Over a quarter of a million female SME business leaders believe their application for finance was denied because of their gender

POSTED: 13th February 2019
IN: Newsroom
  • More than one in ten (15%) female SME business owners say they struggle to be taken seriously because of their gender
  • Almost a quarter (24%) struggle with their work life balance, with just less than a fifth admitting to pushing themselves too hard because of their gender

The latest Aldermore Future Attitudes study has revealed that one in six (17%) female bosses at UK small and medium-sized enterprises (SMEs), or 307,900* firms with fewer than 250 employees, believe they have had an application for finance denied because of their gender.

The report, which surveyed more than a thousand business decision-makers across the UK, found that a further 18% of female business leaders felt their applications had been denied because of personal opinion. One in six (15%) felt they struggled to be taken seriously, with 18% saying they had pushed themselves too hard because of their gender.             

Overall, almost half of female business leaders (46%) admitted to experiencing some form of discrimination, compared to 30% of their male counterparts. While men were most likely to face discrimination due to age (12% versus 10%), women were more likely than men to face discrimination due to mental health, sexual orientation, and parental leave and five times as likely to suffer sexual harassment.

The impacts of discrimination can spread into personal lives, with over half (56%) of female SME leaders feeling pressure to work over the holiday periods, compared to less than half of men (48%). More broadly, a range of challenges present themselves for both men and women:

Top five challenges faced by business leaders:

Business issues

% of SME leaders

Balancing family and business life

24

Pushing yourself too hard

18

Struggling to be taken seriously

15

Confidence / coping with a fear of failure

14

Being treated equally / equal opportunities

13


Carl D’Ammassa, Group Managing Director, Business Finance at Aldermore, said:
“SMEs play an absolutely critical role in the UK economy, and by not creating an environment where businesses have equal opportunities to succeed, we are robbing ourselves of their potential. The finance industry should be empowering people to innovate and generate wealth and discrimination of any form is detrimental to this. SMEs employ 60% of the UK economy and provide 52% of the UK’s private sector turnover**.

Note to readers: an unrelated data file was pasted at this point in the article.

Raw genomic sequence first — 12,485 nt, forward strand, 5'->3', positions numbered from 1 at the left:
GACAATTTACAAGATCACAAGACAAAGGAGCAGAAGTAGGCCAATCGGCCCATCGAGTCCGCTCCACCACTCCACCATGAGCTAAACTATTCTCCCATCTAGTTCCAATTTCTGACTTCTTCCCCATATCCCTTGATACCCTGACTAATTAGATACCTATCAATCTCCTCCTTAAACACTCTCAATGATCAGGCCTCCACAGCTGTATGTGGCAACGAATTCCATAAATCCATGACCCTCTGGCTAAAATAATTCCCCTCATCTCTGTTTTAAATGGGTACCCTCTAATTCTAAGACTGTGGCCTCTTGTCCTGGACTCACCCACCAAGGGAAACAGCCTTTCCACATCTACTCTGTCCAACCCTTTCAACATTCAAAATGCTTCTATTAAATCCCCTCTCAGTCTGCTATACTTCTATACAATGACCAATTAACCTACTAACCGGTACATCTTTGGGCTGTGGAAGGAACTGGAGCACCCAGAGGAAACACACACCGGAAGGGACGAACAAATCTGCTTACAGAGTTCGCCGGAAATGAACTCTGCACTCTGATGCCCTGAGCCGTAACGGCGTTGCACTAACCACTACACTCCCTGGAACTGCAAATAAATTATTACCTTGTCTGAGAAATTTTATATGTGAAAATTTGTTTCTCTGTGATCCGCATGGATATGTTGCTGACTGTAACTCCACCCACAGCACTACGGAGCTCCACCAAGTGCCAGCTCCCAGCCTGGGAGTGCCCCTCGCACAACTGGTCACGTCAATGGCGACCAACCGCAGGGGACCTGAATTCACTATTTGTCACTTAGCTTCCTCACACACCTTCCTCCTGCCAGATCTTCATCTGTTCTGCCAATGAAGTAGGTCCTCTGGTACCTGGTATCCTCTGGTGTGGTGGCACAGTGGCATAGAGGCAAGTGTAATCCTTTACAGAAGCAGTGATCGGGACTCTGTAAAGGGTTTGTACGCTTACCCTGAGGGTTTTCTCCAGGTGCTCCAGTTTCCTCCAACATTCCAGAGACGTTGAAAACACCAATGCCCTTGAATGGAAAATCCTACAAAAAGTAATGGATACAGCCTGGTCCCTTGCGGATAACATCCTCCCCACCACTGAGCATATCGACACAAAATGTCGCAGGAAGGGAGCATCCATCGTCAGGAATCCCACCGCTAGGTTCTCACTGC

“When choosing companies we want to support and work with, we look at what’s important to us. Does the founder have a vision we believe in? Does the business share our values? It’s about getting to know a business and judging their case on merit. At Aldermore we take pride in getting to know our customers and supporting the ambitions of SMEs across the country.”

**Ends**

For further information, journalists can contact:

Carmel McCarthy, Aldermore
Phone:            020 3553 4216
Mobile:            07464 644754
Email:             carmel.mccarthy@aldermore.co.uk

Twitter:             @aldermorenews

Notes to Editors:

All figures, unless otherwise stated, conducted by Opinium Research between 10 and 16 July 2018 with a nationally representative sample size of 1,002 senior decision makers in UK SMEs.

* SMEs figure – calculated using UK government statistics that say the UK has 5.66m SMEs (2018 figures). Analysis by Moore Stephens of annual filings on Companies House; based on those directors identifiable by gender shows that 32% of directors at UK SMEs are female, the Aldermore Future Attitudes research showed that 17% of female led SMEs believe they have had an application for finance denied because of their gender:

  • 32% of 5.66m = 1.81m
  • 17% of 1.81m = 307,904

** Business statistics taken from the House of Commons briefing paper, number 06152, 12 December 2018: https://researchbriefings.files.parliament.uk/documents/SN06152/SN06152.pdf

For further information about Aldermore, please review our Notes to Editors page.